Hammer went on to discuss the nature of footwear impression comparisons to injuries and her own evaluation of the case evidence. She pointed out that skin’s elasticity and the motion involved in kicking or stomping make it generally impossible to identify the causative instrument in as simple a fashion as was described in the original trials (holding a boot up to a face).
Hammer’s testimony then focused on the injuries sustained by Hartman and what caused them. She testified that the “I found no correspondence between the injuries I observed, the feature shapes of the injuries, and any of the shapes of the shoe lugs on that partial impression.”
Hammer was able to entirely debunk the original exhibit, plus testify definitively that none of Hartman’s injuries matched the footwear of the Fairbanks Four. The original prosecutor argued that the exhibit proved the injuries to Hartman had been caused by Frese’s boot, but Hammer testified that not only were the injuries not caused by Frese’s boot, they were not caused by any boot. Tennis shoe type footwear could not be excluded.
Hammer was a longtime employee of the State of Alaska Crime Lab and now owns an independent forensics consulting firm. Her testimony, much like the brave testimony of the Alaska State Troopers, represents some significant dissention in the rank and file of the prosecution’s own people. Hammer has made a long career testifying FOR the State of Alaska, which makes her testimony all the more compelling.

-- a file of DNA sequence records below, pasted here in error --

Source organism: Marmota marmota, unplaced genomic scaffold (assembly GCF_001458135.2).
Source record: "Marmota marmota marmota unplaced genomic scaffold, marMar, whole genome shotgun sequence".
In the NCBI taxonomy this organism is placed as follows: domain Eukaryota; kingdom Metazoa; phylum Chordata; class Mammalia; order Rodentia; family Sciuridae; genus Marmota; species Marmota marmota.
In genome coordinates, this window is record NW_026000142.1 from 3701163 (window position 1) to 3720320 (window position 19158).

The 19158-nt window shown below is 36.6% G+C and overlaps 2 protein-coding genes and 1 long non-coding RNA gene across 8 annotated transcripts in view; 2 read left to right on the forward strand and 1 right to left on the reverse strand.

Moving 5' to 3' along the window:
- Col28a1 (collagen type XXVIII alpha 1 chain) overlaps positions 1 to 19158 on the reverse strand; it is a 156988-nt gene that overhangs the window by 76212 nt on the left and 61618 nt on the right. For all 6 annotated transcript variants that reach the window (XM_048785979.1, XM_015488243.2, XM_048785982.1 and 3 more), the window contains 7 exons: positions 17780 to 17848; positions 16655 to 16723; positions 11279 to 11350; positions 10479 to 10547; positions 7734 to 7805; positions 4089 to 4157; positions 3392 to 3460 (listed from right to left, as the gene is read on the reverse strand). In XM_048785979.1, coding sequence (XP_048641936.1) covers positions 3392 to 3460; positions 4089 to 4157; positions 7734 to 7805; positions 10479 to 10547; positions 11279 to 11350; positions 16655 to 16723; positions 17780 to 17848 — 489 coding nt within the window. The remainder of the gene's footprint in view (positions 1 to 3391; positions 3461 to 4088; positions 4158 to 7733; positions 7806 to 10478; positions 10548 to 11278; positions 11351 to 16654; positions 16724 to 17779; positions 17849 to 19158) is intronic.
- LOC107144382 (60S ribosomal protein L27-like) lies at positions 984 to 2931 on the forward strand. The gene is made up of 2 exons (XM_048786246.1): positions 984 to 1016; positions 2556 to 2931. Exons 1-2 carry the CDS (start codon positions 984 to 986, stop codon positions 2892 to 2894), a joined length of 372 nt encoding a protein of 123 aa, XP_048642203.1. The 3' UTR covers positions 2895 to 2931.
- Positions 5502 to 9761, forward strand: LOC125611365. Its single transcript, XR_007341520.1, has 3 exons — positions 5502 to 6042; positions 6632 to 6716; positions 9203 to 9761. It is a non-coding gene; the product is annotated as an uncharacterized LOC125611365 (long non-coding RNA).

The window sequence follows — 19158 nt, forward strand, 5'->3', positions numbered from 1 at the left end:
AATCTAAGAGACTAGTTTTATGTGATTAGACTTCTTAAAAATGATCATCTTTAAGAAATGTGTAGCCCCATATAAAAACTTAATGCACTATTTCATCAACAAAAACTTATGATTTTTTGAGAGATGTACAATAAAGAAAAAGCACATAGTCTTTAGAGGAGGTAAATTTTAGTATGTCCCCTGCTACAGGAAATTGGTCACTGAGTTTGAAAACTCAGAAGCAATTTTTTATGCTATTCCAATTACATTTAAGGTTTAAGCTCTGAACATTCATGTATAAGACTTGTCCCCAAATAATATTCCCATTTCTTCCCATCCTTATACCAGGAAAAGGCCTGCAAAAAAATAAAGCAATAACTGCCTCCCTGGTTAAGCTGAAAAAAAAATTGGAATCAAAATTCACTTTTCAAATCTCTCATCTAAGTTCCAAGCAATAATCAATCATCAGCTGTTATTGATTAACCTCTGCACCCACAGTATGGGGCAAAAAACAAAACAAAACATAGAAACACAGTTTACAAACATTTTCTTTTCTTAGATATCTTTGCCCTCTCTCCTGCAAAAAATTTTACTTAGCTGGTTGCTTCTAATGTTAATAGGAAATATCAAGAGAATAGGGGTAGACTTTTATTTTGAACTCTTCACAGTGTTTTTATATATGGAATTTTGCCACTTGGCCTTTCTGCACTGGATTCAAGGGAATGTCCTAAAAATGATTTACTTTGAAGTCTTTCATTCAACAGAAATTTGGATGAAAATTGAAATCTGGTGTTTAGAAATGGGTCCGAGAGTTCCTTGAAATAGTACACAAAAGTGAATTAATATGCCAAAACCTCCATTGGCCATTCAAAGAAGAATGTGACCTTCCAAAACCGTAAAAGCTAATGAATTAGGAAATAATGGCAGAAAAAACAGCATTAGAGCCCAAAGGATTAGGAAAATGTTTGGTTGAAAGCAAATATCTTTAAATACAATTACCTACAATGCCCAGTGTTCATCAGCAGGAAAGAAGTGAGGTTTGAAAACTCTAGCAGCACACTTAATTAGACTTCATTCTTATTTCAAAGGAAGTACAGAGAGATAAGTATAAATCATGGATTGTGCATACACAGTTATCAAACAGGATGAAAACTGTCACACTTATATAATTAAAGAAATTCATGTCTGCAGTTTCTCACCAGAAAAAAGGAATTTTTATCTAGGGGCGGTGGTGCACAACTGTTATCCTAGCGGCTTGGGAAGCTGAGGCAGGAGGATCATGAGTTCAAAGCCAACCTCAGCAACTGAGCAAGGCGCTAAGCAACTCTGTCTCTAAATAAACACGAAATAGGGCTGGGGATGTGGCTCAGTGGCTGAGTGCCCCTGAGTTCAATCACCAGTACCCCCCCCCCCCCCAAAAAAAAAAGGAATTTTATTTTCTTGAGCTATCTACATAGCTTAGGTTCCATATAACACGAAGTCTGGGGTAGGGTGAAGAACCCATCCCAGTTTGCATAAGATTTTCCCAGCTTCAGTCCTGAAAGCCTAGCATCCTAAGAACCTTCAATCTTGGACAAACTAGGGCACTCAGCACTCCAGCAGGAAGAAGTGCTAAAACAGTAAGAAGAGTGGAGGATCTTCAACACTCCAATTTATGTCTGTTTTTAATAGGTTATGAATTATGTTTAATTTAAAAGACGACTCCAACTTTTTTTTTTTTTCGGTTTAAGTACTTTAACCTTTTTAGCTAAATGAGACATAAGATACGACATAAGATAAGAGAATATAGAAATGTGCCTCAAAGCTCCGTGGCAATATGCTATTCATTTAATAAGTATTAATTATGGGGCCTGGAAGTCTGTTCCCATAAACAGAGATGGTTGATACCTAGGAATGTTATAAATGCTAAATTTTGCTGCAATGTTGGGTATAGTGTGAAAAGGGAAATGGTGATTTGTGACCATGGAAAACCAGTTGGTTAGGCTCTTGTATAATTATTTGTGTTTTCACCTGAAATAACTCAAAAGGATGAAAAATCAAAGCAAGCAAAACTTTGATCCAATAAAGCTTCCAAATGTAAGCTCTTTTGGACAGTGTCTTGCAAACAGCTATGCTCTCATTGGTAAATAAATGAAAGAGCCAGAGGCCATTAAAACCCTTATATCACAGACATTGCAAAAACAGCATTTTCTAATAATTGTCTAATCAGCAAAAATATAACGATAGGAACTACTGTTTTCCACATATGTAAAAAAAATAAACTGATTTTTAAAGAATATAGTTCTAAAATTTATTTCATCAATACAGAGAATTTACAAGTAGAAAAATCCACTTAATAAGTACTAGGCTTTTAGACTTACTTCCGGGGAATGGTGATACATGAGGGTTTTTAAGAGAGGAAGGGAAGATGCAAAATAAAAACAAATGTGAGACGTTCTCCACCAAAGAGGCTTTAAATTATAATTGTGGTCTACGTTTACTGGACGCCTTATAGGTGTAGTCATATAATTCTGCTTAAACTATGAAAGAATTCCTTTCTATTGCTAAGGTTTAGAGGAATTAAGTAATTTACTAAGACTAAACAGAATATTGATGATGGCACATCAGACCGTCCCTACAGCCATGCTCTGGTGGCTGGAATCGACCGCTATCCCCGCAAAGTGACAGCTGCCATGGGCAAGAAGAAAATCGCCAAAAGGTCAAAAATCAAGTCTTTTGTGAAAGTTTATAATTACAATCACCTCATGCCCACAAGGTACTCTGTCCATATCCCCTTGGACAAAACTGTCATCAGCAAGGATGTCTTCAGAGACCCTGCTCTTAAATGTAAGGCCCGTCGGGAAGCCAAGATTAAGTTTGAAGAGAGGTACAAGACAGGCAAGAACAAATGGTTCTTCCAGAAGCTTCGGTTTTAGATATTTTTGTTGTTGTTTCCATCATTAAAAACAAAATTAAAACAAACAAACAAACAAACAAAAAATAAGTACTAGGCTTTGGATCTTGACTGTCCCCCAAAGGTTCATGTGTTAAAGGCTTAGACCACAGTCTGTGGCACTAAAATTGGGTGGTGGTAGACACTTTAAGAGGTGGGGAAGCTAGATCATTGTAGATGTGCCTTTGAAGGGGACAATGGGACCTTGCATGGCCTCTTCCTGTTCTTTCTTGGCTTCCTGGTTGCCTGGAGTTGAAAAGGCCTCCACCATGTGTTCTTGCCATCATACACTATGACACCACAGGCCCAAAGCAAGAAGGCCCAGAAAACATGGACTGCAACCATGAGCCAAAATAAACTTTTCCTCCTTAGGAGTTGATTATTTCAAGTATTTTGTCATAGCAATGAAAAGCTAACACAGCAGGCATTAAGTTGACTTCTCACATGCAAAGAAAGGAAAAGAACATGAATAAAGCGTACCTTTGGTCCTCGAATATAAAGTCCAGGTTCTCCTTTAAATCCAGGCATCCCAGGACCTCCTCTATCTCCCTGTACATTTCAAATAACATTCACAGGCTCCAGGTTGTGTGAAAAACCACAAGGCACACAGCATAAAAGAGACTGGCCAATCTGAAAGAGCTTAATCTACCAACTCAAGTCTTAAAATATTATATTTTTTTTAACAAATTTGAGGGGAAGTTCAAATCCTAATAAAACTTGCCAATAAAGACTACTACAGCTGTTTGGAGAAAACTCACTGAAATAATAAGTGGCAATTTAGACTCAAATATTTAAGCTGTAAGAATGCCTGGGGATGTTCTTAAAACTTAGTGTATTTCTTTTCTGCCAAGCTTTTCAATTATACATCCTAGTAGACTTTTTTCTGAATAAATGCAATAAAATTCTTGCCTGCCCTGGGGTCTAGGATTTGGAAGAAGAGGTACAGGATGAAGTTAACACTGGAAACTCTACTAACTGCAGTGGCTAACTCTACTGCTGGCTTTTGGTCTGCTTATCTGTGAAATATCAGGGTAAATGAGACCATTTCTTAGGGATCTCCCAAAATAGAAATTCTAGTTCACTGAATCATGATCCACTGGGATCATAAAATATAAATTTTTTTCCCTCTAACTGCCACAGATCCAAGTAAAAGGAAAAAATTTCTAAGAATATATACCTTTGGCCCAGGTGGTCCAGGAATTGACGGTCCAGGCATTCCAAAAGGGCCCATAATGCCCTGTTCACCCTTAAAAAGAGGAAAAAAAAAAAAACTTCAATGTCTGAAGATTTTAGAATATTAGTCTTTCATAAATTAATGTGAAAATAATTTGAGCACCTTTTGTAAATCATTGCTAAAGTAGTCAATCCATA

Kevin Pease is expected to take the stand Monday, October 19 2015, with Eugene Vent and Marvin Roberts to follow in the days afterward. The case was originally scheduled to only take a month, but as prolonged cross-examination and procedural bickering instigated by the state continue it is becoming clear that proceedings will last longer than anticipated. It is also worth noting that the State has a standing objection on record to the admission of Lesley Hammer, based on the idea that the information presented is not new, and that the exhibit was already questioned during the original trials.
The Friday proceedings were interrupted twice for closed hearings on an undisclosed matter, though likely related to the testimony of Jason Wallace. It was disclosed this week that Wallace was granted immunity and is expected to testify for the state. We will make a separate and more detailed post about the unusual developments surrounding Wallace, a man and an issue long surrounded by secrecy in this case.
Day after day, the proceedings in the exoneration efforts of the Fairbanks Four function as not only a resounding demonstration that four innocent men have been imprisoned for perhaps the most infamous murder in Interior Alaska, but also as a scathing expose of the misconduct and conspiracy on part of agents of the State of Alaska both then and now that led to the wrongful convictions. It is strange, although in the end perhaps a good thing, to see the State of Alaska continue to flounder so desperately to defend the convictions. The movements of the State, precise and exacting during the original trials, are as seemingly random and impossible to pin down as a fish out of water. Indeed, in a court where truth has been admitted, purchased witnesses exposed, and misconduct unearthed, the State does find itself in foreign territory. They are clearly accustomed to operating with less transparency and accountability. However poorly positioned the State seems now, the case is far from over, and if the past is any indication we can expect a flood of snitches, pretend science, and plenty of smoke and mirrors in the weeks to come.